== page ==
Authored by: DaveJakeman on Monday, February 16 2009 @ 11:57 AM EST
Interesting contributions welcome.

---
Monopolistic Ignominious Corporation Requiring Office $tandard Only For
Themselves

[ Reply to This | # ]

News Picks Discussion
Authored by: DaveJakeman on Monday, February 16 2009 @ 11:58 AM EST
Please give a link to the news item.

---
Monopolistic Ignominious Corporation Requiring Office $tandard Only For
Themselves

[ Reply to This | # ]

Corrections Here
Authored by: DaveJakeman on Monday, February 16 2009 @ 12:00 PM EST
Should any be required. Please give a clue in the title, if feasible.

---
Monopolistic Ignominious Corporation Requiring Office $tandard Only For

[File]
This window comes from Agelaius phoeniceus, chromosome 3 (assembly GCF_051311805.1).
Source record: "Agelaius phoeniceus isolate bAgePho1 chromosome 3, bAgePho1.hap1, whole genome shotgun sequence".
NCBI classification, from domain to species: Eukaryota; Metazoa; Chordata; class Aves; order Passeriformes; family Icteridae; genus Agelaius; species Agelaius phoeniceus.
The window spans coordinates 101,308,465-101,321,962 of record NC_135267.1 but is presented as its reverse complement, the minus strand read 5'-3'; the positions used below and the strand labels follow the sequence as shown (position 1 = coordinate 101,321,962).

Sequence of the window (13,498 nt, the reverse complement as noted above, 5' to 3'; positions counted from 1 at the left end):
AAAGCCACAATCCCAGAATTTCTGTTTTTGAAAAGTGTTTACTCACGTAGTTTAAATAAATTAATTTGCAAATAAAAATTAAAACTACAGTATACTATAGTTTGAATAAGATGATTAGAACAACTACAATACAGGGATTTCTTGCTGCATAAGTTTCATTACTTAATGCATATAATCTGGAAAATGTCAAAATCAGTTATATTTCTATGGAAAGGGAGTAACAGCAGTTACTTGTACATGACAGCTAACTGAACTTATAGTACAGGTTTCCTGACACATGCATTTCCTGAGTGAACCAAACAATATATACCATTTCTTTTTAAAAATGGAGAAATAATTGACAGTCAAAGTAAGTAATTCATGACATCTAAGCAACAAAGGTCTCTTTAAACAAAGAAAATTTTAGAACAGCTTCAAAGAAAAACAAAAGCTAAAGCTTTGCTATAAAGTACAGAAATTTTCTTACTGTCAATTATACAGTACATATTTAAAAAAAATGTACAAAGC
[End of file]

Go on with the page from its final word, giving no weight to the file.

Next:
Themselves

[ Reply to This | # ]

Red Hat & Microsoft Sign Virtualization Interoperability Pact With No Patent Junk
Authored by: DaveJakeman on Monday, February 16 2009 @ 12:32 PM EST
I suppose this is kudos to Red Hat's market share, as well as their steadfast
stance vs the Monopoly. A nice validation, I think.

---
Monopolistic Ignominious Corporation Requiring Office $tandard Only For
Themselves

[ Reply to This | # ]

    I'll believe it when I see it
    Authored by: Anonymous on Monday, February 16 2009 @ 01:04 PM EST
    So people will be able to run Red Hat under a Microsoft hypervisor... What
    about the opposite? Will Microsoft be supporting the use of Windows 7 under a
    Red Hat hypervisor? (I only identify 7 because they're dropping XP, and Vista
    is unpopular.)

    [ Reply to This | # ]

    Pointed
    Authored by: DaveJakeman on Monday, February 16 2009 @ 02:03 PM EST
    • The agreements contain no patent or open source licensing components.